Comparative Advantage Definition

True Tamplin

Written by True Tamplin, BSc, CEPF®
Updated on January 11, 2021

Define Comparative Advantage In Simple Terms

Comparative advantage is a country or company’s ability to produce goods and services at a lower opportunity cost than other countries or companies. 

An opportunity cost is a potential economic benefit that a country or firm loses out on when producing one good or service over another. 

By producing goods with the lowest opportunity cost, countries realize the greatest economic benefits; therefore, comparative advantage allows a company to sell goods and services at a lower price and realize stronger sales margins than its competitors.

Comparative Advantage Example

For example, Country A and Country B produce both avocados and bell peppers. 

Let’s say Country A produces 200 avocados and 100 bell peppers per year.

Country B produces 300 bell peppers and only 100 avocados.

Country A has the ability to produce more avocados at a lower opportunity cost, due to the fact that Country A receives more sunlight which avocados need to grow. 

This gives Country A the comparative advantage in producing avocados. 

Country B is less sunny on the other hand and is able to grow more bell peppers. 

Therefore it has a comparative advantage in producing bell peppers. 

Theoretically, if both countries produced the goods in which they have the comparative advantage, both more avocados and bell peppers would be produced and both economies would benefit.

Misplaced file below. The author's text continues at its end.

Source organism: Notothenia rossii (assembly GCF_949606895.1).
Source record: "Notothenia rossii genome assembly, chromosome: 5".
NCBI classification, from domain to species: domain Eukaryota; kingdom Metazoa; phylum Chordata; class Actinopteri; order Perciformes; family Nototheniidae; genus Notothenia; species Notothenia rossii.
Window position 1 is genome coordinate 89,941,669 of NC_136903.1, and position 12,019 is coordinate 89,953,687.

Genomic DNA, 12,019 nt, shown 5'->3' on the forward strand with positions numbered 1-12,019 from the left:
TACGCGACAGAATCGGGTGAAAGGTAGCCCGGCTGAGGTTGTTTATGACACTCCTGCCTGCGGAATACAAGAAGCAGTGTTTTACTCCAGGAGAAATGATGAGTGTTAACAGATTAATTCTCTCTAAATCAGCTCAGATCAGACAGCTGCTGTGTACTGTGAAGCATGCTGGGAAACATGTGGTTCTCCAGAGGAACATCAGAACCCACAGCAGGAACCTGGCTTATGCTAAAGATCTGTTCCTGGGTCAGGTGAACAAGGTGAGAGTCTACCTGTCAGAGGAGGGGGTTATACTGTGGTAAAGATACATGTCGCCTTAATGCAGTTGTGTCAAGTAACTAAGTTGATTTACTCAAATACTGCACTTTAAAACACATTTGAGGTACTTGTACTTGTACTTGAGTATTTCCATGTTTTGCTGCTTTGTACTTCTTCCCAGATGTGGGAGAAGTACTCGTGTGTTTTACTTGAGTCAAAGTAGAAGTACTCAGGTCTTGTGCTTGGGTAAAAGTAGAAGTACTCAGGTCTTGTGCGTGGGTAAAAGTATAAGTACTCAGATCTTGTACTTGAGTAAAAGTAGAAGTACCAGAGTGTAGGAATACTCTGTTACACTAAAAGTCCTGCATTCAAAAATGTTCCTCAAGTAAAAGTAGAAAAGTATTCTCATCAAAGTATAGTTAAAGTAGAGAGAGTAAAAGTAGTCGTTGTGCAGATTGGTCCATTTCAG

Comparative Advantage vs. Absolute Advantage

Absolute advantage, though similar to comparative advantage, refers to the ability to produce more or better goods and services than their competitor, not necessarily at a lower opportunity cost. 

Comparative advantage incorporates opportunity cost in the analysis when choosing between options for optimum production. 

Comparative Advantage Definition FAQs

Comparative advantage is a country or company’s ability to produce goods and services at a lower opportunity cost than other countries or companies.
By producing goods with the lowest opportunity cost, countries realize the greatest economic benefits; therefore, comparative advantage allows a company to sell goods and services at a lower price and realize stronger sales margins than its competitors.
Absolute advantage is the ability to produce more or better goods and services than their competitor, not necessarily at a lower opportunity cost, while comparative advantage incorporates opportunity cost in its analysis.
Comparative advantage incorporates opportunity cost in the analysis when choosing between options for optimum production.